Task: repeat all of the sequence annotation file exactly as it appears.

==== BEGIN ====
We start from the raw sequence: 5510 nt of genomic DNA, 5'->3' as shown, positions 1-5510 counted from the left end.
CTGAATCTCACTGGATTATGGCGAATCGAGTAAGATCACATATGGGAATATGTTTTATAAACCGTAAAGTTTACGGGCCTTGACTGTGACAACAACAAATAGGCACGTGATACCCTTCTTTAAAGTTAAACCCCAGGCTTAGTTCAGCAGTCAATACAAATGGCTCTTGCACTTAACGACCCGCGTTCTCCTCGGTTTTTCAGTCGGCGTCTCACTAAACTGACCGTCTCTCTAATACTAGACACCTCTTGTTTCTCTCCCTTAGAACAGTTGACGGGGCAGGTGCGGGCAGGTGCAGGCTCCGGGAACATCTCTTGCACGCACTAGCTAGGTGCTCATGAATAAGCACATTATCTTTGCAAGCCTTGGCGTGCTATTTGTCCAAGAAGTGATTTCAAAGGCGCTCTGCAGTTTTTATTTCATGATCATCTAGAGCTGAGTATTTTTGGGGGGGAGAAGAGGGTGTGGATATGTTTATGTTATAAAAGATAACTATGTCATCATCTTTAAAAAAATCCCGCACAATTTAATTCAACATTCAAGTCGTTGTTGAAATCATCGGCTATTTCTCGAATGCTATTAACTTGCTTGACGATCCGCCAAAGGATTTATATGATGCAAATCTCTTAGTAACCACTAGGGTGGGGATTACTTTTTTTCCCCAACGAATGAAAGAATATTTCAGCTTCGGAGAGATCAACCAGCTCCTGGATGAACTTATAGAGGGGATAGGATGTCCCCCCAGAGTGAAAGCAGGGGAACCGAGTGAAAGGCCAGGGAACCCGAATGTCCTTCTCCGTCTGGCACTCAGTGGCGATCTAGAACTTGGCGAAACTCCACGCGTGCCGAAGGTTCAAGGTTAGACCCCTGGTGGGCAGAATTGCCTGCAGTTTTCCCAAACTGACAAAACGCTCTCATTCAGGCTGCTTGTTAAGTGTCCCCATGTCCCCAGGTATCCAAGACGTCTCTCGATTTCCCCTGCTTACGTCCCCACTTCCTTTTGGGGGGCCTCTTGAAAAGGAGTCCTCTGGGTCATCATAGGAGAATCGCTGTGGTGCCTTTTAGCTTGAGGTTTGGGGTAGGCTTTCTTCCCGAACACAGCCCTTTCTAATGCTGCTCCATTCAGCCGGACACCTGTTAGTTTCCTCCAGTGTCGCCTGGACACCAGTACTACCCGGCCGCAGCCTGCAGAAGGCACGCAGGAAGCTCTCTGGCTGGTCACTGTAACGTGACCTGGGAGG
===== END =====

We start from the raw sequence: 5510 nt of genomic DNA, 5'->3' as shown, positions 1-5510 counted from the left end.
CTGAATCTCACTGGATTATGGCGAATCGAGTAAGATCACATATGGGAATATGTTTTATAAACCGTAAAGTTTACGGGCCTTGACTGTGACAACAACAAATAGGCACGTGATACCCTTCTTTAAAGTTAAACCCCAGGCTTAGTTCAGCAGTCAATACAAATGGCTCTTGCACTTAACGACCCGCGTTCTCCTCGGTTTTTCAGTCGGCGTCTCACTAAACTGACCGTCTCTCTAATACTAGACACCTCTTGTTTCTCTCCCTTAGAACAGTTGACGGGGCAGGTGCGGGCAGGTGCAGGCTCCGGGAACATCTCTTGCACGCACTAGCTAGGTGCTCATGAATAAGCACATTATCTTTGCAAGCCTTGGCGTGCTATTTGTCCAAGAAGTGATTTCAAAGGCGCTCTGCAGTTTTTATTTCATGATCATCTAGAGCTGAGTATTTTTGGGGGGGAGAAGAGGGTGTGGATATGTTTATGTTATAAAAGATAACTATGTCATCATCTTTAAAAAAATCCCGCACAATTTAATTCAACATTCAAGTCGTTGTTGAAATCATCGGCTATTTCTCGAATGCTATTAACTTGCTTGACGATCCGCCAAAGGATTTATATGATGCAAATCTCTTAGTAACCACTAGGGTGGGGATTACTTTTTTTCCCCAACGAATGAAAGAATATTTCAGCTTCGGAGAGATCAACCAGCTCCTGGATGAACTTATAGAGGGGATAGGATGTCCCCCCAGAGTGAAAGCAGGGGAACCGAGTGAAAGGCCAGGGAACCCGAATGTCCTTCTCCGTCTGGCACTCAGTGGCGATCTAGAACTTGGCGAAACTCCACGCGTGCCGAAGGTTCAAGGTTAGACCCCTGGTGGGCAGAATTGCCTGCAGTTTTCCCAAACTGACAAAACGCTCTCATTCAGGCTGCTTGTTAAGTGTCCCCATGTCCCCAGGTATCCAAGACGTCTCTCGATTTCCCCTGCTTACGTCCCCACTTCCTTTTGGGGGGCCTCTTGAAAAGGAGTCCTCTGGGTCATCATAGGAGAATCGCTGTGGTGCCTTTTAGCTTGAGGTTTGGGGTAGGCTTTCTTCCCGAACACAGCCCTTTCTAATGCTGCTCCATTCAGCCGGACACCTGTTAGTTTCCTCCAGTGTCGCCTGGACACCAGTACTACCCGGCCGCAGCCTGCAGAAGGCACGCAGGAAGCTCTCTGGCTGGTCACTGTAACGTGACCTGGGAGG